Independent and FREE - 2021 Best Online Publication

Sunshine Coast Council plan to house surging population

Independent and FREE – 2021 Best Online Publication (Qld Country Press)

Sunshine Coast Council plan to house surging population


Coast urged to consider more apartments and townhouses to accommodate growing population

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The Sunshine Coast’s housing future could be more apartments and townhomes and fewer houses as the council considers a plan to increase urban density to cope with the region’s growing population.

The Sunshine Coast Council will next week vote on whether to draw up a new planning scheme that could change the face of the Coast.

It comes as the population is expected to hit 500,000 residents by 2041, creating even more demand for new housing.

Under a revamped planning scheme, the council would have to consider a State Government target that 62 per cent of dwellings be built on existing land by 2041.

That equates to 53,700 homes going up on “infill sites” which typically hold medium-density housing such as apartments and townhomes.

By comparison, a fewer number of properties would be built in urban sprawl, with some 33,700 homes (or 38 per cent of future housing) mostly at Palmview, Caloundra South and Beerwah East.

The details are outlined in a report to be debated at next week’s Sunshine Coast Council meeting and comes as the region has become the most popular destination for interstate migration, with a rental vacancy rate of almost zero and skyrocketing housing prices.

The report urges councillors to push ahead with a new planning scheme to in part address the Sunshine Coast’s future housing obligations.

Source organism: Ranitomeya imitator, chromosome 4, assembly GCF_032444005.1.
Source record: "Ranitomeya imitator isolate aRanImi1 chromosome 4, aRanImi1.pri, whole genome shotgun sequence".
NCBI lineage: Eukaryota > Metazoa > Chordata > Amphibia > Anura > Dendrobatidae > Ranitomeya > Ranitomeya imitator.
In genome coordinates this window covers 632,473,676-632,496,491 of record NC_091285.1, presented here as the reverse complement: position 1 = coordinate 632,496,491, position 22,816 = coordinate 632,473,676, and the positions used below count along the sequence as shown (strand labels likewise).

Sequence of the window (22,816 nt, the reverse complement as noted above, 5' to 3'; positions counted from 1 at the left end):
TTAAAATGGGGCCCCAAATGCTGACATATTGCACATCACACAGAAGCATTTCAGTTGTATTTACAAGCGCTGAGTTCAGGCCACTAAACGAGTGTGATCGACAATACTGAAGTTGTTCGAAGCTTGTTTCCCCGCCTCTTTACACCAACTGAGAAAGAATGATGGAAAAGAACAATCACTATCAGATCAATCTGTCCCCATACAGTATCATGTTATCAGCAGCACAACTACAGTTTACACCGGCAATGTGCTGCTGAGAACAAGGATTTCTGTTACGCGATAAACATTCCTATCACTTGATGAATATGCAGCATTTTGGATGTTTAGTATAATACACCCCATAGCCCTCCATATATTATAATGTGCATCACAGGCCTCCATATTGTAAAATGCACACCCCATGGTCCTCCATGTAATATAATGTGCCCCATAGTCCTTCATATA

“The new planning scheme will need to have an increased focus on urban consolidation (and in particular consolidation done well and at the right locations) as opposed to continued urban expansion,” the report states.

“Consolidation” is another term for infill development which aims to increase density with apartments and town houses on vacant blocks within existing urban boundaries.

“While the majority of dwellings are single detached houses currently, it is expected that
the types of housing will be more diverse by 2041,” the report states.

“In particular, there will be greater demand for a range of semi-attached and attached housing to provide more affordable living options, preferably located close to public transport and major centres.”

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Property Council of Australia Qld deputy executive director Jen Williams said infill development with townhouses and apartments was a key way to address housing demand by locating people near existing infrastructure such as schools and shops.

“The Sunshine Coast is a beautiful place to live and COVID has shone a light on Queensland and the Sunshine Coast and we will see a lot of interstate migration and it’s important to plan for that so we don’t end up with a huge housing affordability problem and people priced out,” she said.

The most significant input for the new planning scheme would be the South East Queensland Regional Plan 2017 (SEQRP) which sets out the targets.

“The SEQRP indicates that of the 87,000 dwellings needed to accommodate the forecast population growth of the Sunshine Coast to 2041, 53,700 (or 62%) are to be delivered by way of consolidation and 33,700 (or 38%) are to be delivered by way of expansion,” the report states.

The current Sunshine Coast Planning Scheme, which came into effect in 2014 and would end by 2024, does not allow the level of density that would be required to meet those state infill targets.

The report says future housing will predominantly be addressed through the Sunshine Coast Mass Transit Project, including through potential development opportunities in the Sunshine Coast Enterprise Corridor.

Typically, infill density should be built around public transport stations and routes for ease of access for residents.

However the report also states the Sunshine Coast must maintain its “strong position on building height” as a key feature distinguishing the region from other parts of southeast Queensland.

A review of the existing planning scheme was undertaken in 2020 which concluded it was time for an update to keep up with state planning requirements.

If councillors agree to devise a new one, the report states community consultation and engagement will be a key priority going forward.

The entire process is expected to cost $2.16 million and the new scheme should be operational by 2023.